Chief Onyiuke, for the plaintiffs, conceded that the Court of Appeal referred to exhibits and judgment of the Privy Council in the appeal to that body between Abube community (that is present appellants) and the Agbudu people but submitted that what the court below did was to analyse those exhibits for what was actually demarcated and agreed upon by the parties. He further submitted that the comments by the Privy Council dealt with the legal effect of the exhibits and oral transaction which comments were basically matters of law. Learned Senior Advocate submitted that there was no basis on which this court would be justified in setting aside the decision of the lower court for referring to the views of the Privy Council which merely confirmed the view of the Court below as to the effect of the documents tendered in evidence. Chief Onyiuke observed that the documents constituting the exhibits were pleaded by the plaintiff in the present proceedings. He finally submitted that if there was anyone to complain about the use made of the Privy Council judgment it would be the present plaintiffs who were not parties to the Privy Council judgment.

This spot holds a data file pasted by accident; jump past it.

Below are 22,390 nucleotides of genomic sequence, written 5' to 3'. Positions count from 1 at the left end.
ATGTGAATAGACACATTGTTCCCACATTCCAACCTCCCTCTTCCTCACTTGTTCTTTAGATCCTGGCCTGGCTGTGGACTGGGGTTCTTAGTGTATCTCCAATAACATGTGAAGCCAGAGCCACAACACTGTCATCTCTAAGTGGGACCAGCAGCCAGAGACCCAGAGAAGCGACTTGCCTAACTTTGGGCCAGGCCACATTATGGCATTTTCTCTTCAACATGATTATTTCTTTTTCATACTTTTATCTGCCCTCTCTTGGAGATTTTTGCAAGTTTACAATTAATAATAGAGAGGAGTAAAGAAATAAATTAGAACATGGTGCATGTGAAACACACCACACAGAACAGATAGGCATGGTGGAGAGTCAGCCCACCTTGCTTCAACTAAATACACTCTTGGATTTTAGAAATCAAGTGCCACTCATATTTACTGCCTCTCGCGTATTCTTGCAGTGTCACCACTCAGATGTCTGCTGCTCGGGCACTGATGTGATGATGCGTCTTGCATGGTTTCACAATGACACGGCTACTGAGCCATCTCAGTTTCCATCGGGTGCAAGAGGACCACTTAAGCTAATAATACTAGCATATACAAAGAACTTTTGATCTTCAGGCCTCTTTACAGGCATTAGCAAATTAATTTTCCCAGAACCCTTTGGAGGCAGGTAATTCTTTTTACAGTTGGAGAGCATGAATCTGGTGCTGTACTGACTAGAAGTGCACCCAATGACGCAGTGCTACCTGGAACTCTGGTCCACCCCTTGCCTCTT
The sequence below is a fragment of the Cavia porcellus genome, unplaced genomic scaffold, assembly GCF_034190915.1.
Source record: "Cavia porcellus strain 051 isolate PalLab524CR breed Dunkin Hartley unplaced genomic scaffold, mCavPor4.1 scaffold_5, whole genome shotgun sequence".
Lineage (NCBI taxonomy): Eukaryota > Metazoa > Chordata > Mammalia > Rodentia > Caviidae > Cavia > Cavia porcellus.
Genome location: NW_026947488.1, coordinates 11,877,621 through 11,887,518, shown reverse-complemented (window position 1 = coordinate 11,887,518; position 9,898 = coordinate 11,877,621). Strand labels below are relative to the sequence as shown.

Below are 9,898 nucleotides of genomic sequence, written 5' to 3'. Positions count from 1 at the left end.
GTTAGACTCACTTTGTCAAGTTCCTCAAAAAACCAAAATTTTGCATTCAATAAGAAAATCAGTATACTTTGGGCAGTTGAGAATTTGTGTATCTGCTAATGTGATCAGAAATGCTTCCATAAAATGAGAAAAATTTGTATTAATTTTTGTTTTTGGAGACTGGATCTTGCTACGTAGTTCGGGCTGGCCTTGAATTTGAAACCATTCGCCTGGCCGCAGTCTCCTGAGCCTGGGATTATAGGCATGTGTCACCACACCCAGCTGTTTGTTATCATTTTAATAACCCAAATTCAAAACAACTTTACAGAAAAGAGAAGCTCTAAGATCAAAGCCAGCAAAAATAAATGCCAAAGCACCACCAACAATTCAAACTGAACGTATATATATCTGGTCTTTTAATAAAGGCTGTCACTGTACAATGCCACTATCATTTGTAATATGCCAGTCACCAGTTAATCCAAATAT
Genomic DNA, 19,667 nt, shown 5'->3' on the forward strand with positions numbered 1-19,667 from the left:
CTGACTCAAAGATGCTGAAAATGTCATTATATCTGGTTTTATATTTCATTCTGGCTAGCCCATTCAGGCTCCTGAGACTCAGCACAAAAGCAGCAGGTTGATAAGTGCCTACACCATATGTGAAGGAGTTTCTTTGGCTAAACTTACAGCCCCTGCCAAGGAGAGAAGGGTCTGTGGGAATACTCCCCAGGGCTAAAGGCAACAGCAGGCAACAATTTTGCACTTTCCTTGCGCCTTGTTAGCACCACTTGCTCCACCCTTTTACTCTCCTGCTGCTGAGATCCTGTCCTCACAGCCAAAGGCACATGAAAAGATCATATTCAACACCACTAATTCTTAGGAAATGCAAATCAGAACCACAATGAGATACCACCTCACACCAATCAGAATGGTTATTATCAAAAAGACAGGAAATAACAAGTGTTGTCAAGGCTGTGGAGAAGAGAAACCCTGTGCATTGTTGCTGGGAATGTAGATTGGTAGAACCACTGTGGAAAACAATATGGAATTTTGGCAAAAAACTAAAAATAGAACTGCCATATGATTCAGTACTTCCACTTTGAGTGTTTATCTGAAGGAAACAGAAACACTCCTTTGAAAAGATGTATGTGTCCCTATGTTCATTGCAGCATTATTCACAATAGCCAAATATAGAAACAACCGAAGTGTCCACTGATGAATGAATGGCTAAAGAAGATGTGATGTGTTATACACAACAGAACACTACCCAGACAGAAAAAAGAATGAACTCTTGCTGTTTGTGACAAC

In their amended statement of claim the plaintiffs pleaded inter alia, as follows:
“13. Prior to 1957 and dating as far back as 1914 there had been disputes between the said three sons or involving any two of them but to the knowledge of all of them as to the correct boundaries of the shares which the three sons inherited. These transactions took place before various administrative officers over a long period of time. These transactions and the memoranda embodying them made before the said administrative officers were reviewed and assessed in the consolidated suits 0/19/57, 0/31/57 and 0/32/57 and in the appeal, judgment on these consolidated suits, appeal, to wit, F.S.C., 295/1960, details of which shall hereinafter be referred to . in this statement of claim. The plaintiffs will rely on these transactions and memoranda contained in the said judgment.
The defendants pleaded, in reply, thus:
“6. Save and except that the people of Agbudu and the plaintiffs have made series of unsuccessful efforts to snatch portions of the defendants’ land on various occasions in the law courts, including suits Numbers 0/19/57,0/31/57 and 0/32/57 as also appeals numbers FSC 295/1960 and SC. 304/65 the defendants made no further admissions with respect to paragraphs 13,14,15,16,17,18,19 and 20 of the statement of claim and will put the plaintiffs to strict proof of the allegations therein contained.